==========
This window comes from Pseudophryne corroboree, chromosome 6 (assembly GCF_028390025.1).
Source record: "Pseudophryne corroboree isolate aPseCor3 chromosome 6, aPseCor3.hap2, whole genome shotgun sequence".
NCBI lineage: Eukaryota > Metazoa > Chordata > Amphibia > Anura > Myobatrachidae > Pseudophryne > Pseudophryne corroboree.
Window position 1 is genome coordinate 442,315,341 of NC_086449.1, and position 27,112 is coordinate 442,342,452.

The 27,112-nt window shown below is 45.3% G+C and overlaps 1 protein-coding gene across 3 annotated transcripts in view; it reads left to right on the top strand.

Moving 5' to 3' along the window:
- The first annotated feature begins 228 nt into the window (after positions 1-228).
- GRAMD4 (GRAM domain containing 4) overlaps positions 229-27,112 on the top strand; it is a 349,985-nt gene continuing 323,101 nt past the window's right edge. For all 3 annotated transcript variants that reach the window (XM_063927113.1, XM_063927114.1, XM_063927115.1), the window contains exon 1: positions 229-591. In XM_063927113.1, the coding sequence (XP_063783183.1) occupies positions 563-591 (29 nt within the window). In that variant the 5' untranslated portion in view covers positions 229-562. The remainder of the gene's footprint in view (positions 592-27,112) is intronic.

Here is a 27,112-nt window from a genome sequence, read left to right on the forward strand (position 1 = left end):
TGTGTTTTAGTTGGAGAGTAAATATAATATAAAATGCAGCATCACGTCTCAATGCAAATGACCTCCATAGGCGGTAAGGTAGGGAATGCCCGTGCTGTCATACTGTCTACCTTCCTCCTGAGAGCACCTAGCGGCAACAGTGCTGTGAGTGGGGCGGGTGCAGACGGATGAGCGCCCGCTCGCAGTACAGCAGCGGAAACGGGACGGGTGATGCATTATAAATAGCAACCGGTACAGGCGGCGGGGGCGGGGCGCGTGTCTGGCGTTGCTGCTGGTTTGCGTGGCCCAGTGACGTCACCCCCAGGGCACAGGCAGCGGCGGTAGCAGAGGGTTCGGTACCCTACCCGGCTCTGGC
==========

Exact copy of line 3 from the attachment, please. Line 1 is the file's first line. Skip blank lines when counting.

NCBI lineage: Eukaryota > Metazoa > Chordata > Amphibia > Anura > Myobatrachidae > Pseudophryne > Pseudophryne corroboree.